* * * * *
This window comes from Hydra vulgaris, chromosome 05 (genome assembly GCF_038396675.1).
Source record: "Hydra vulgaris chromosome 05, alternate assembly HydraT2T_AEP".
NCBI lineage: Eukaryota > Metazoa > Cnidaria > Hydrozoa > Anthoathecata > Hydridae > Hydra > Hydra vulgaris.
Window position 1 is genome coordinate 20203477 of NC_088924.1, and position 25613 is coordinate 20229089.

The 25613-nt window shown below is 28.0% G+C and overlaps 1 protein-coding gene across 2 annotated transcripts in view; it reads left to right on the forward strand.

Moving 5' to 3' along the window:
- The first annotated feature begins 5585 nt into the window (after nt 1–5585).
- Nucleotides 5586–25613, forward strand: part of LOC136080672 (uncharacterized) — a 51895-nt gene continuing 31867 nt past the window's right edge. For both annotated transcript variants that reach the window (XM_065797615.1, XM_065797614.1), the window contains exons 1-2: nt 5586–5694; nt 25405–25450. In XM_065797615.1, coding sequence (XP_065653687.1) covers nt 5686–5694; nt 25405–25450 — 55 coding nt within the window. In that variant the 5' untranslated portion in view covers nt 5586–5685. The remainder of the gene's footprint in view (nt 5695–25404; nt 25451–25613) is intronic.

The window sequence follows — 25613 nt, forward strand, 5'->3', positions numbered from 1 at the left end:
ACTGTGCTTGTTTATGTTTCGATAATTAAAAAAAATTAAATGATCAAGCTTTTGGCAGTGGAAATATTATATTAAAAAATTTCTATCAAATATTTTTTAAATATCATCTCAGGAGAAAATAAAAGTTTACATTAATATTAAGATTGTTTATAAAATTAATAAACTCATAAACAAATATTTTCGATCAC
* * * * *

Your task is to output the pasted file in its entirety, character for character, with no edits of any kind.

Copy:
This window comes from Hydra vulgaris, chromosome 05 (genome assembly GCF_038396675.1).
Source record: "Hydra vulgaris chromosome 05, alternate assembly HydraT2T_AEP".
NCBI lineage: Eukaryota > Metazoa > Cnidaria > Hydrozoa > Anthoathecata > Hydridae > Hydra > Hydra vulgaris.
Window position 1 is genome coordinate 20203477 of NC_088924.1, and position 25613 is coordinate 20229089.

The 25613-nt window shown below is 28.0% G+C and overlaps 1 protein-coding gene across 2 annotated transcripts in view; it reads left to right on the forward strand.

Moving 5' to 3' along the window:
- The first annotated feature begins 5585 nt into the window (after nt 1–5585).
- Nucleotides 5586–25613, forward strand: part of LOC136080672 (uncharacterized) — a 51895-nt gene continuing 31867 nt past the window's right edge. For both annotated transcript variants that reach the window (XM_065797615.1, XM_065797614.1), the window contains exons 1-2: nt 5586–5694; nt 25405–25450. In XM_065797615.1, coding sequence (XP_065653687.1) covers nt 5686–5694; nt 25405–25450 — 55 coding nt within the window. In that variant the 5' untranslated portion in view covers nt 5586–5685. The remainder of the gene's footprint in view (nt 5695–25404; nt 25451–25613) is intronic.

The window sequence follows — 25613 nt, forward strand, 5'->3', positions numbered from 1 at the left end:
ACTGTGCTTGTTTATGTTTCGATAATTAAAAAAAATTAAATGATCAAGCTTTTGGCAGTGGAAATATTATATTAAAAAATTTCTATCAAATATTTTTTAAATATCATCTCAGGAGAAAATAAAAGTTTACATTAATATTAAGATTGTTTATAAAATTAATAAACTCATAAACAAATATTTTCGATCAC